This period marked the end of the division of walls into dado, fill, and frieze. Now there might be a dado or a frieze but rarely both. Wainscoting was still used in halls, dining rooms, and libraries. Rooms were stripped of clutter and a few antiques well placed; one paint color and one fabric pattern created simplicity. Chippendale-style chairs and a neoclassical mirror were brought in. Wallpaper was lighter, with florals on pale backgrounds and stripes most popular. Ceilings were usually unornamented.
Furniture was rarely all of a style or era. Grand Rapids (Golden Oak) furniture was stripped of applied ornament and painted. Styles of the 18th and early 19th centuries—Chippendale, Queen Anne, William and Mary, Sheraton, Hepplewhite, and American Empire—were revived. Some pieces were fairly accurate reproductions, others a pastiche. A Pilgrim sub-style (using primitive and post-medieval forms) appeared in the 1890s and was popular for informal use into the 1930s.
Colonial Revival interior design surpassed even the French Louis styles, prior to the First World War. For most people, it was an affectation more than it was historically accurate; only the wealthy clients of decorators got actual period rooms. Even die-hard Revivalists were not that interested in accuracy; after all, they were borrowing motifs from a narrow field of the richest Colonial citizens. The Revival imitated fine houses; rustic objects may have been placed as icons, but in general, that which was poor, primitive, or dirty about real Colonial life was ignored.
Federal Revival houses dressed in delicate ceiling medallions, classical cornices, and Adam-style mantels would have walls painted in light blues or apricots. Federal-era reproduction wallpapers were widely available. Decorator Elsie de Wolfe made chintz—colorful glazed cotton, often in large floral patterns—a standard for Colonial Revival interiors. Ruffles were for summer cottages and bedrooms; fitted valances in chintz or brocade, she said, were more suitable in the drawing room.
Since the 1990s, the strong resurgence in building new classical architecture once again has brought back traditional rooms, most of them rendered with an academic formality.
The fashion for primitive rooms with hutches and braid rugs began in the 1890s and was resuscitated as a postwar Early American style. This one comes from a 1919 book that showed Tudor, French, and Colonial Revival decorating schemes, most of them more formal than this “colonial hearth room.”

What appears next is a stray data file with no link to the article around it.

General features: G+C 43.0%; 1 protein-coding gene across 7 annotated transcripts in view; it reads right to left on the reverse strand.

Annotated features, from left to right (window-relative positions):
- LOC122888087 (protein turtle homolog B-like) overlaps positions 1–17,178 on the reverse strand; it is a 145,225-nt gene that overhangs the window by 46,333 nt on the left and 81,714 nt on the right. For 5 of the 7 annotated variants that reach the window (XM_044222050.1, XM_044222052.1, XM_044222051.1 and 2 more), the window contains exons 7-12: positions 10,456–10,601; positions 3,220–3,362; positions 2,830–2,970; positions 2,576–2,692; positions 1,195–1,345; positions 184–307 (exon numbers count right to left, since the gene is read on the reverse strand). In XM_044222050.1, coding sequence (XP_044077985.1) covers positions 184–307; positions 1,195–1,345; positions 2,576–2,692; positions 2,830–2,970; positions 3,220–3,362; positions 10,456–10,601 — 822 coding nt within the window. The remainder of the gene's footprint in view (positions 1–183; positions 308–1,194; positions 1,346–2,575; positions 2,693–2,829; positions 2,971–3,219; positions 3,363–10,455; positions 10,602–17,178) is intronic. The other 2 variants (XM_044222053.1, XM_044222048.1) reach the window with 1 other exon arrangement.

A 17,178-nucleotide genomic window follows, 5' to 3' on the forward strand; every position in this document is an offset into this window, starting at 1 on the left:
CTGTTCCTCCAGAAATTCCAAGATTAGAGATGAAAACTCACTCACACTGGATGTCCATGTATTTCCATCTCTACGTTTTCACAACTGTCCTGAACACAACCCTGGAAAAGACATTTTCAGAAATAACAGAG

Throughout the 20th century, it was typical to furnish the dining room in traditional Colonial Revival style, even when the parlor was Craftsman and the library Tudor. This quintessential 1916 room is at Little Holme, built in 1916 by architect Harry B. Little for his own family in Concord, Mass.
Little Holme was featured in House Beautiful in 1917: This period photo shows the preference for “early American” bedrooms that has proven so enduring. Note the high-post beds with testers (now hung with a simple canopy or valance), the brass candle-lamps, and the sweet wallpaper.
The Colonial Revival House by Richard Guy Wilson: Abrams, 2004. This is a one-of-
a-kind, smart, beautiful volume that includes 275 photos for inspiration. Besides tracing Colonial Revival, the book shows how the early movement overlapped, in its concerns and motifs, with the American Shingle Style.
Colonial Revival Maine by Kevin Murphy: Princeton Architectural Press, 2005. A regional take on the development of a new “colonial style” (i.e., the Shingle Style). Drawings and archival photos of interiors (very helpful!) are accompanied by exterior views and new photos.
The Houses of McKim, Mead & White by Samuel G. White: Universe, 2004. The pre-eminent firm is best known for their Beaux Arts classicism and their public commissions. Seminal, too, were the early houses of MMW and especially those of Stanford White, built for wealthy Easterners during the Gilded Age. From 1879 to 1912, the firm designed over 300 houses in places like Newport, the Hudson Valley, and Long Island. Here we see exteriors and rooms inside.
At Home in New England: Royal Barry Wills Architects 1925 to Present by Richard Wills: Rowman & Littelfield, 2013. An overview of the work of this pre-eminent firm that contributed so much to the New England Colonial Revival in the 20th century.
Classical Interiors: Historical and Contemporary by Elizabeth M. Dowling: Rizzoli, 2013. Authoritative writing on high-style classicism links classical architecture to several revivals. Sumptuous photos.
The Great American House: Tradition for the Way We Live Now by Gil Schafer III: Rizzoli, 2012. Contemporary classicism and traditional idioms in the work of this award-winning architect, covering his own historic home, renovations, and new buildings, North and South.